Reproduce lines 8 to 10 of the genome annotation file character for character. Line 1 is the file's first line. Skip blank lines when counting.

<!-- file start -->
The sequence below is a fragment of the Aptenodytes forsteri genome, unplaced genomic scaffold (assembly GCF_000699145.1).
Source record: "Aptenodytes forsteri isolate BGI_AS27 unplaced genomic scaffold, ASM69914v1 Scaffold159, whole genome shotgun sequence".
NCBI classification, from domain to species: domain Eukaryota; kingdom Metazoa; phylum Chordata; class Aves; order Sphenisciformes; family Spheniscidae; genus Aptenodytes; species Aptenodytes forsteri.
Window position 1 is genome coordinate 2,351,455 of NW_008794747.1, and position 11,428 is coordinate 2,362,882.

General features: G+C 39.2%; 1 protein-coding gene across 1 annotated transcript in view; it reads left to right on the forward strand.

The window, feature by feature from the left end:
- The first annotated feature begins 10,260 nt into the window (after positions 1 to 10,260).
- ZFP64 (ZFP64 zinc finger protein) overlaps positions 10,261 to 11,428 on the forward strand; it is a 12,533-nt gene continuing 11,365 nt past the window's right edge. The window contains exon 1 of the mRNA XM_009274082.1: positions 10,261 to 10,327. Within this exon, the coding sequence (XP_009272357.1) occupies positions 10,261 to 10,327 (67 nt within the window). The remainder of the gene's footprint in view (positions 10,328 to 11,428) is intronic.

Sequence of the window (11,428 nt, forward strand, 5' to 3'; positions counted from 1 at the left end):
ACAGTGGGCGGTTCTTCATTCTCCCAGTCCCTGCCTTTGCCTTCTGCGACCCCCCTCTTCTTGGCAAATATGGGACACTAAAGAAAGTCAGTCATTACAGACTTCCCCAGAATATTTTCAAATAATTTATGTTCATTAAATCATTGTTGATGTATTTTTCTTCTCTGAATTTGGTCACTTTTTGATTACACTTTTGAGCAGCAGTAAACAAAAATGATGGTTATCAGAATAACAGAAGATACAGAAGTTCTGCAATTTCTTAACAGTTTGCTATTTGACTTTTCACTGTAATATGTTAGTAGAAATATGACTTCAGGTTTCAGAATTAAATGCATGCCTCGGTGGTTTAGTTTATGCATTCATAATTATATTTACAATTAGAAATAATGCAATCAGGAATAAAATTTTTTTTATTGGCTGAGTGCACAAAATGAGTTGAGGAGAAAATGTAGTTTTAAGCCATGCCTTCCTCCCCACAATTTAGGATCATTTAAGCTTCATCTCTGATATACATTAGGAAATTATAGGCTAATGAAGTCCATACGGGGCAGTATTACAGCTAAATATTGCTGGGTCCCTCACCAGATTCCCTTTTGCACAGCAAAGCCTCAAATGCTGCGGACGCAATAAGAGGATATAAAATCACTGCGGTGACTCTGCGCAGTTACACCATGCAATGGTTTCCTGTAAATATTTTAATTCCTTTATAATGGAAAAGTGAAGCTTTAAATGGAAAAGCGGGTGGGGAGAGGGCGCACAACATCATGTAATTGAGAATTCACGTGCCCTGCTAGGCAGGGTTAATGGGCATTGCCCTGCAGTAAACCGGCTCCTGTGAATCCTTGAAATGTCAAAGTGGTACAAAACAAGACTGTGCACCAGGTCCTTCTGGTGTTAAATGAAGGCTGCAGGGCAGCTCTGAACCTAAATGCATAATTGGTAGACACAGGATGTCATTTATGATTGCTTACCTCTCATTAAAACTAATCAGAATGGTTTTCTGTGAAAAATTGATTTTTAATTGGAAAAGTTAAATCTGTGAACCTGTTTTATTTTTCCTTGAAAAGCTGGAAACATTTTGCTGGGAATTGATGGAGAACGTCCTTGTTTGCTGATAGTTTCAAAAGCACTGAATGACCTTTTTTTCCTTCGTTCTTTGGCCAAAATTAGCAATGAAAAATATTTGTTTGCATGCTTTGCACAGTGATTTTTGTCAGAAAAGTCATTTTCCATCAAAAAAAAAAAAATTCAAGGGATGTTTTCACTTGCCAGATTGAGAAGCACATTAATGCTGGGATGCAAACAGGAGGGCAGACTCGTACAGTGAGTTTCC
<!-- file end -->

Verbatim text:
- ZFP64 (ZFP64 zinc finger protein) overlaps positions 10,261 to 11,428 on the forward strand; it is a 12,533-nt gene continuing 11,365 nt past the window's right edge. The window contains exon 1 of the mRNA XM_009274082.1: positions 10,261 to 10,327. Within this exon, the coding sequence (XP_009272357.1) occupies positions 10,261 to 10,327 (67 nt within the window). The remainder of the gene's footprint in view (positions 10,328 to 11,428) is intronic.

Sequence of the window (11,428 nt, forward strand, 5' to 3'; positions counted from 1 at the left end):
ACAGTGGGCGGTTCTTCATTCTCCCAGTCCCTGCCTTTGCCTTCTGCGACCCCCCTCTTCTTGGCAAATATGGGACACTAAAGAAAGTCAGTCATTACAGACTTCCCCAGAATATTTTCAAATAATTTATGTTCATTAAATCATTGTTGATGTATTTTTCTTCTCTGAATTTGGTCACTTTTTGATTACACTTTTGAGCAGCAGTAAACAAAAATGATGGTTATCAGAATAACAGAAGATACAGAAGTTCTGCAATTTCTTAACAGTTTGCTATTTGACTTTTCACTGTAATATGTTAGTAGAAATATGACTTCAGGTTTCAGAATTAAATGCATGCCTCGGTGGTTTAGTTTATGCATTCATAATTATATTTACAATTAGAAATAATGCAATCAGGAATAAAATTTTTTTTATTGGCTGAGTGCACAAAATGAGTTGAGGAGAAAATGTAGTTTTAAGCCATGCCTTCCTCCCCACAATTTAGGATCATTTAAGCTTCATCTCTGATATACATTAGGAAATTATAGGCTAATGAAGTCCATACGGGGCAGTATTACAGCTAAATATTGCTGGGTCCCTCACCAGATTCCCTTTTGCACAGCAAAGCCTCAAATGCTGCGGACGCAATAAGAGGATATAAAATCACTGCGGTGACTCTGCGCAGTTACACCATGCAATGGTTTCCTGTAAATATTTTAATTCCTTTATAATGGAAAAGTGAAGCTTTAAATGGAAAAGCGGGTGGGGAGAGGGCGCACAACATCATGTAATTGAGAATTCACGTGCCCTGCTAGGCAGGGTTAATGGGCATTGCCCTGCAGTAAACCGGCTCCTGTGAATCCTTGAAATGTCAAAGTGGTACAAAACAAGACTGTGCACCAGGTCCTTCTGGTGTTAAATGAAGGCTGCAGGGCAGCTCTGAACCTAAATGCATAATTGGTAGACACAGGATGTCATTTATGATTGCTTACCTCTCATTAAAACTAATCAGAATGGTTTTCTGTGAAAAATTGATTTTTAATTGGAAAAGTTAAATCTGTGAACCTGTTTTATTTTTCCTTGAAAAGCTGGAAACATTTTGCTGGGAATTGATGGAGAACGTCCTTGTTTGCTGATAGTTTCAAAAGCACTGAATGACCTTTTTTTCCTTCGTTCTTTGGCCAAAATTAGCAATGAAAAATATTTGTTTGCATGCTTTGCACAGTGATTTTTGTCAGAAAAGTCATTTTCCATCAAAAAAAAAAAAATTCAAGGGATGTTTTCACTTGCCAGATTGAGAAGCACATTAATGCTGGGATGCAAACAGGAGGGCAGACTCGTACAGTGAGTTTCC